Cell Phone Searches Require Warrant, Rules #SCOTUS

A history-making ruling out of the US Supreme Court finds that the phones of arrested individuals may not be searched until a warrant has been obtained.

  • CNN: Supreme Court: Police need warrant to search cell phones

    Source: / Via:

  • Business Insider has the crucial details...

    Chief Justice John Roberts delivered the opinion of the court. Roberts wrote that cellphones are powerful tools that are able to store a "digital record of nearly every aspect" of people's lives. Consequently, they are different from almost anything police find on a person upon arrest. A search of a person's cellphone is far more invasive to one's privacy, Roberts said, than a search of the person's wallet or purse.

    "It is no exaggeration to say that many of the more than 90% of American adults who own a cellphone keep on their person a digital record of nearly every aspect of their lives — from the mundane to the intimate," Roberts wrote.


  • The impetus for the ruling comes in part from congressman Sam Smith...

    “A year ago today, the Supreme Court struck down key parts of the Voting Rights Act that protected voting rights in nine states that historically have had discriminatory voting practices. This decision continues to threaten the right to vote for many Americans. Any state can now implement Voter ID laws and redraw district lines to dilute the voices of large populations of communities of color without federal oversight. We must be doing more, not less, to protect the rights of all people and ensure we have equal access to the polls.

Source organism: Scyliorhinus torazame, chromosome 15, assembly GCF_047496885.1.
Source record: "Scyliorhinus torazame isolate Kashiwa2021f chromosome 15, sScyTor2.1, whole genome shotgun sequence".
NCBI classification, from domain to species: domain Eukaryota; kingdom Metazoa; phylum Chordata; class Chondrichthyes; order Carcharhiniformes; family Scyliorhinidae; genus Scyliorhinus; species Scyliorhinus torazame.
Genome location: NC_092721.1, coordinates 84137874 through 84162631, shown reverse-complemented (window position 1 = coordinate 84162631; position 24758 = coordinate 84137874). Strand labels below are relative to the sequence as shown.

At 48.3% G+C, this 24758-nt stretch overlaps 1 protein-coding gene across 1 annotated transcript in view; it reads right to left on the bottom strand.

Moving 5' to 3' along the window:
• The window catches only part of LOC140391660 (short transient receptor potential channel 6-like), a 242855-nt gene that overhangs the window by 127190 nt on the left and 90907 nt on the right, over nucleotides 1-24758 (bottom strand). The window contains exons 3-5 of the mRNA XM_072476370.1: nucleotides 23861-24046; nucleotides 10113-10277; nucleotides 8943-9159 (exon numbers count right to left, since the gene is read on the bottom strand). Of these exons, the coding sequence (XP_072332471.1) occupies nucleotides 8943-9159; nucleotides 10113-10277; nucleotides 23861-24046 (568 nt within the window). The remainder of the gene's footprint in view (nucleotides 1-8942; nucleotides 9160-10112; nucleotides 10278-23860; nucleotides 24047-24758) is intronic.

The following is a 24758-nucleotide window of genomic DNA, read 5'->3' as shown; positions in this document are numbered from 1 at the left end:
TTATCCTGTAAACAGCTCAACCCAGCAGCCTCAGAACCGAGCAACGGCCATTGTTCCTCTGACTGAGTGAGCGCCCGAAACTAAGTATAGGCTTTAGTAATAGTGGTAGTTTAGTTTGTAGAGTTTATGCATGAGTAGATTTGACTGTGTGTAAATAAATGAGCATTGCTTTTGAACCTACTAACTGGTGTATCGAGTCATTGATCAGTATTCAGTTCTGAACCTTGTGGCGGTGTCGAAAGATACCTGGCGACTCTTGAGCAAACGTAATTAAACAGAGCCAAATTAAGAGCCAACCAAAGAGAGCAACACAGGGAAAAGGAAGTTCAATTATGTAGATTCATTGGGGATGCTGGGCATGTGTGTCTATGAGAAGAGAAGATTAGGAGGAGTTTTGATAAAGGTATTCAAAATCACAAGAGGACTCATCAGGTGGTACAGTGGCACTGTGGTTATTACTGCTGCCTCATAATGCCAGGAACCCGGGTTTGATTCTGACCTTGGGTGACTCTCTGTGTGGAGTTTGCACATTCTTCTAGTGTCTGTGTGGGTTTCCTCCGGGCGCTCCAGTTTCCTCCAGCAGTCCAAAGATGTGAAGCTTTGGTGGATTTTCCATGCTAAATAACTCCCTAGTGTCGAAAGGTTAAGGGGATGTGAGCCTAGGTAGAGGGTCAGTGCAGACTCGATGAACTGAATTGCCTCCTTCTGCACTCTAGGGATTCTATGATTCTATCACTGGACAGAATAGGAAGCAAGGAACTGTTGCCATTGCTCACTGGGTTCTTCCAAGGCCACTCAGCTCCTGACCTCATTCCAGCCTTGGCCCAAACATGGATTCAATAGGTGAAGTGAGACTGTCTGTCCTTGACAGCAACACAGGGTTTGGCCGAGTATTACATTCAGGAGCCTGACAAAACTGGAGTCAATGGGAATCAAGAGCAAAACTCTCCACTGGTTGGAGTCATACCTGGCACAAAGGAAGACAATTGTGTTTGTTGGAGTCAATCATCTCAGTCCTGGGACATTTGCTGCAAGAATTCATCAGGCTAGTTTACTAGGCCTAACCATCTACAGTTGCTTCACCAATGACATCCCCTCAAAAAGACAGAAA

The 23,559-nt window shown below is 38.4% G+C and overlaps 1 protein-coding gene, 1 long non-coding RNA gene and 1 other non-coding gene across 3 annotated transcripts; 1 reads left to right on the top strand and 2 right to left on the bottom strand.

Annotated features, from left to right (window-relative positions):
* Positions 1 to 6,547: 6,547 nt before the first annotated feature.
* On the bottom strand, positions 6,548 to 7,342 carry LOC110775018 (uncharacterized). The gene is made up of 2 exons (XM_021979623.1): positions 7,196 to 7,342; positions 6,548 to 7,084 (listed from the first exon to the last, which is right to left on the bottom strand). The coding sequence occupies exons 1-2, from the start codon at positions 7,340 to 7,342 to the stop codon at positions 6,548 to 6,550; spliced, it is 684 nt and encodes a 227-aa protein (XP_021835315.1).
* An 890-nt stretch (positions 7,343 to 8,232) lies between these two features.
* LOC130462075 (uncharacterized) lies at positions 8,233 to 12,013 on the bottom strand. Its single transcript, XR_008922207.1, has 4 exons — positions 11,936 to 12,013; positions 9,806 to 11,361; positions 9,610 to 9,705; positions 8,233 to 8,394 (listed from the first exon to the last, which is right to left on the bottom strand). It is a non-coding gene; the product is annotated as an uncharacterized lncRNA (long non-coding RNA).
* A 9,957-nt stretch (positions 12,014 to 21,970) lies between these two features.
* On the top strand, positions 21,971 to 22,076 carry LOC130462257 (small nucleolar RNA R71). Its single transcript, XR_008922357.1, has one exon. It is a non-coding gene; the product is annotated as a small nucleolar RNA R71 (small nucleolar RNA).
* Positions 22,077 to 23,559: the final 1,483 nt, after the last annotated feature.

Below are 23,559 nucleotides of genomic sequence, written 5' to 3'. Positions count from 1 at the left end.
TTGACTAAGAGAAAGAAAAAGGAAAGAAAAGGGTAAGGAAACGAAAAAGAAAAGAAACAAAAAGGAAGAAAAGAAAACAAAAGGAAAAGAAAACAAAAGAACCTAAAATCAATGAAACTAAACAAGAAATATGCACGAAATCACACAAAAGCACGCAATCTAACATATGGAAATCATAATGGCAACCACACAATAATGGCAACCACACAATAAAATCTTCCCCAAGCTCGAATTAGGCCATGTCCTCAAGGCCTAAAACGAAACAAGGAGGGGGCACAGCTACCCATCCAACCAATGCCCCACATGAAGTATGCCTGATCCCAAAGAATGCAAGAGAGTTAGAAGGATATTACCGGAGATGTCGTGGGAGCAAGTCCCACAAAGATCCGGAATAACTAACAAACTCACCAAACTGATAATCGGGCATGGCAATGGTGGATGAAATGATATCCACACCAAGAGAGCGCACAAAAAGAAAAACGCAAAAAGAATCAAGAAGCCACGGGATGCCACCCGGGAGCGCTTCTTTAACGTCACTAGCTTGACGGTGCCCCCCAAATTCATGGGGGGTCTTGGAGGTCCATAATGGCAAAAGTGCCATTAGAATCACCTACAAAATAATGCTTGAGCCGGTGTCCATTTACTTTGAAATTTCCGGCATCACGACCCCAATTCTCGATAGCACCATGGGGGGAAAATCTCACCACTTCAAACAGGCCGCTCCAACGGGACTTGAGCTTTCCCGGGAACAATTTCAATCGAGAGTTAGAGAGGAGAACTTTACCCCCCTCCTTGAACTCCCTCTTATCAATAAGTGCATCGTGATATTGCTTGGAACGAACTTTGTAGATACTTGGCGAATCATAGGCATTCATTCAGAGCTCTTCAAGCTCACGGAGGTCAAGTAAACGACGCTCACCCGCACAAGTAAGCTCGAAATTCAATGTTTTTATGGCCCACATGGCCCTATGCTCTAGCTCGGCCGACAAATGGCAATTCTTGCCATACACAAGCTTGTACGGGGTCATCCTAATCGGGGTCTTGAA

“I am a cosponsor of the Voter Empowerment Act that would require each state to allow online voter registration, in addition to providing grants and other incentives to encourage states to better promote voter registration. The bill also prevents tactics like voter caging, and looks at the ways ballots and registrations are verified. I also cosponsored the Voting Rights Amendment Act which would restore parts of Section 4 of the Voting Rights Act while complying with the Supreme Court ruling.”


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